Smooth Stones
Smooth stones are made from rocks rolling with the flow of water on the riverbed. When you see a smooth rock sitting in a river bed they’ve been transported over a long distance from their origin point. While on their journey they have be subjected to intense weathering, friction with sand, soil, water and collisions with other stones. All these things within the body of water erodes the sharp edges off the pebbles, rocks and boulders giving them a smooth shape.

1 Samuel 17:40 NKJV
“Then he took his staff in his hand; and he chose for himself five smooth stones from the brook, and put them in a shepherd’s bag, in a pouch which he had, and his sling was in his hand. And he drew near to the Philistine.”

David chose stones that were smooth to use to defeat the giant, Goliath. When God has a job to do or wants to defeat a giant He also chooses smooth stones. Believers are like the rocks rolling with the flow of water on the riverbed. We are a work in process, ever changing as we flow in the river of God. In that river we are on a journey as we are being transported from our origin point to our destination. While on our journey we are subjected to elements of the world and to collisions with other believers. These things while we are in the river of God erodes the sharp edges off of us, giving them a smooth shape. Only after we are smoothed out will God reach down into His river and pull us out to defeat a giant.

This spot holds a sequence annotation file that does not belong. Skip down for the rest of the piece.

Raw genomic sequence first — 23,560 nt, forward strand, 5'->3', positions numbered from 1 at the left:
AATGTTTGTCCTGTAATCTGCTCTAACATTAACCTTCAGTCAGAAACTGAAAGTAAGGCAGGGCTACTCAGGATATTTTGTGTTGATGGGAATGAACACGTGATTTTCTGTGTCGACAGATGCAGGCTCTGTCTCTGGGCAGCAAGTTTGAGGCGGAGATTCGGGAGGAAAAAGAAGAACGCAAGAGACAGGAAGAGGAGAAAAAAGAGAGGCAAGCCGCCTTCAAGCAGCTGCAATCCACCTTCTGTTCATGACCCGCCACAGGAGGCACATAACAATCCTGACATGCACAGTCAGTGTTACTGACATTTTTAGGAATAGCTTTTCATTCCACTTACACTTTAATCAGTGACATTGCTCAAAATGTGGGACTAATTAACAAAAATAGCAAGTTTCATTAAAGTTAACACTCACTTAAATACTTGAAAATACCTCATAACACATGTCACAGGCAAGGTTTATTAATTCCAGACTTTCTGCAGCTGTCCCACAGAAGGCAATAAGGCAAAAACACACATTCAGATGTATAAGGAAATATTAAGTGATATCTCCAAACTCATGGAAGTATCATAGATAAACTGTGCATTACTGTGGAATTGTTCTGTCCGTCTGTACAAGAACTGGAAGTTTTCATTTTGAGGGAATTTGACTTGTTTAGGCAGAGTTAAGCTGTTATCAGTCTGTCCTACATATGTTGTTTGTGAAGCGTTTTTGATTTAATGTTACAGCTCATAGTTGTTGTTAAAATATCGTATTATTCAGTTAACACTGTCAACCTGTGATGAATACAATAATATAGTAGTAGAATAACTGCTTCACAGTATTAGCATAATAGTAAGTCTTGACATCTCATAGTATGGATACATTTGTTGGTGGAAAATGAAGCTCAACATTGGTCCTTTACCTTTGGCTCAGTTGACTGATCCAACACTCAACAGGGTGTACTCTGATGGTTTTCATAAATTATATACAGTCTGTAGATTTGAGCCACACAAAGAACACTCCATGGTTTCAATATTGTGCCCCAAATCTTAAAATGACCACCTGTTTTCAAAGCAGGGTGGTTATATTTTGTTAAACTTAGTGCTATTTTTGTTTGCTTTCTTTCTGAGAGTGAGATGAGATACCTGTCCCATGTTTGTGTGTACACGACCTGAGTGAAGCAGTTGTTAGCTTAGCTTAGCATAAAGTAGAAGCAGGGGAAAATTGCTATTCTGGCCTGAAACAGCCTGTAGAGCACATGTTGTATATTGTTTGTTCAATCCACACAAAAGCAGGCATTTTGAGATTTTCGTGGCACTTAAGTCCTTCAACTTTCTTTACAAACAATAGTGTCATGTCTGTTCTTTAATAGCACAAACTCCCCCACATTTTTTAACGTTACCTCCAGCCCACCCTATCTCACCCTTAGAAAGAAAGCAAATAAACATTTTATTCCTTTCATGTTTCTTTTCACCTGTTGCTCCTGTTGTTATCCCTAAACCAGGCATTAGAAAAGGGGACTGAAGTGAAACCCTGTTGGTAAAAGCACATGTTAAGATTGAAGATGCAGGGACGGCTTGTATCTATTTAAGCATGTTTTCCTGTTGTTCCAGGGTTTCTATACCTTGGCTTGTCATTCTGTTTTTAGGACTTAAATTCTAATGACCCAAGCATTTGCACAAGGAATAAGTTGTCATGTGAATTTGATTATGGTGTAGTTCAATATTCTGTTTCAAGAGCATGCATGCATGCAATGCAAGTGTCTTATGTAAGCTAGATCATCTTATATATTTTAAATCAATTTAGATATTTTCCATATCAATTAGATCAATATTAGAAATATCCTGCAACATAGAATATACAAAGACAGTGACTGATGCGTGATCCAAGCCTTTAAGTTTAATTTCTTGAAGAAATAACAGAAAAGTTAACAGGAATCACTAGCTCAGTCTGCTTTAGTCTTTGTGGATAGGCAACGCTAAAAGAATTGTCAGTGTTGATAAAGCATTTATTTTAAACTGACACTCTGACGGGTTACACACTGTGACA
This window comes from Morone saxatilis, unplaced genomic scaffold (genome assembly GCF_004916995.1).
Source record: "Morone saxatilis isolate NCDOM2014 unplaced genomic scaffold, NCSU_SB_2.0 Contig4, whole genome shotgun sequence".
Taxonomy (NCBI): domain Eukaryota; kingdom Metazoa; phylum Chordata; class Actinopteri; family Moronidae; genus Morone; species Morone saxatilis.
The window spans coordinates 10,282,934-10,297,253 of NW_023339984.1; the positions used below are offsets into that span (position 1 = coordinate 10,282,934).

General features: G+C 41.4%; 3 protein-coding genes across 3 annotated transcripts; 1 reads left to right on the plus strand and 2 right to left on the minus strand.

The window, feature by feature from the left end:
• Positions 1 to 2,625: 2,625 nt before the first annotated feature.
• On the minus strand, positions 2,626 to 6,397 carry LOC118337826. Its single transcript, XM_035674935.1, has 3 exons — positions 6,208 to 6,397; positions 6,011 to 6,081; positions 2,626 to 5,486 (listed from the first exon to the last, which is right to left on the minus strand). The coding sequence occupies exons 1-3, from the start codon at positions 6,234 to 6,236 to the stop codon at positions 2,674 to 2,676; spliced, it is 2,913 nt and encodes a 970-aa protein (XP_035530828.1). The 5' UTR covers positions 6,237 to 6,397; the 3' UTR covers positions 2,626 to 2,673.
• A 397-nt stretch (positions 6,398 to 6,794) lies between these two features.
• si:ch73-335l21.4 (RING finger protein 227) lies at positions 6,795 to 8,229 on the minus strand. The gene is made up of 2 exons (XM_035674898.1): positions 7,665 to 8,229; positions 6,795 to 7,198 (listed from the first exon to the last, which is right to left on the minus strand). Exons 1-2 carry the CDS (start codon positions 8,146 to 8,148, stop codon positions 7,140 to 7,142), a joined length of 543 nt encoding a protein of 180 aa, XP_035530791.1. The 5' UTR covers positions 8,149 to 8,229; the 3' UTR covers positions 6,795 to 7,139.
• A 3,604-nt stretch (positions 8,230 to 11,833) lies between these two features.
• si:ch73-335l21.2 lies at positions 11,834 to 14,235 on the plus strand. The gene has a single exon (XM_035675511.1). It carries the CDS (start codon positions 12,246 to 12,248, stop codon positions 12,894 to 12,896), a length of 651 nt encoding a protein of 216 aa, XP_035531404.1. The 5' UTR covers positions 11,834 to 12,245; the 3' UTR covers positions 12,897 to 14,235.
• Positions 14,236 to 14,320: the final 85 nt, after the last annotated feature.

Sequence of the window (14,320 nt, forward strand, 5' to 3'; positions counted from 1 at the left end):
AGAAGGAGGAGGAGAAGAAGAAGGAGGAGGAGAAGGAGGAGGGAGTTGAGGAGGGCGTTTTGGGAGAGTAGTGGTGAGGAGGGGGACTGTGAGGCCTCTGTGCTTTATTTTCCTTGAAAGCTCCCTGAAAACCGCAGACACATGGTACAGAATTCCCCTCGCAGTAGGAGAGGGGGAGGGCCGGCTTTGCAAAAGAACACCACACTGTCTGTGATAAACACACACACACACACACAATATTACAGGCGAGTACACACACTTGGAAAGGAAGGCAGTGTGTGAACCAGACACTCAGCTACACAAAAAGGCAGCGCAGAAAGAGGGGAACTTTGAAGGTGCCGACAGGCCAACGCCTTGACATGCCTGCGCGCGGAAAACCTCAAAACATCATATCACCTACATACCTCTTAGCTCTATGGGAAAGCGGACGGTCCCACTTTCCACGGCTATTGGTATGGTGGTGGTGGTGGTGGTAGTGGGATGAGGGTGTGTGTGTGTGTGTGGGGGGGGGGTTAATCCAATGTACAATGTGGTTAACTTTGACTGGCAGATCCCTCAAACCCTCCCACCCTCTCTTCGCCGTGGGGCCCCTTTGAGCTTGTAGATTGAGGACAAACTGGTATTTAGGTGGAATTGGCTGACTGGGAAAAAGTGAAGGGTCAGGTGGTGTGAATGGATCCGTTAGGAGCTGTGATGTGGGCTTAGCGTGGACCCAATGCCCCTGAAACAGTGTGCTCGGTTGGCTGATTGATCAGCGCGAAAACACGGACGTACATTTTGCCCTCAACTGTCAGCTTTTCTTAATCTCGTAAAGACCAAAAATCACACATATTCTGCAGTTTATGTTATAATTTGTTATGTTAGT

If you’ve been beaten, bruised or hurt while in the river, keep on rolling and let go of the hurt because just maybe God will reach down and pull you out to slay a giant. People hurt pastors…pastors hurt people…people hurt people…pastors hurt pastors….that’s just a fact of life. Whatever you do don’t get out of the river. Let God continue to take you to your destination.

Luke 17:1 NKJV
“Then He said to the disciples, “It is impossible that no offenses should come, but woe to him through whom they do come!”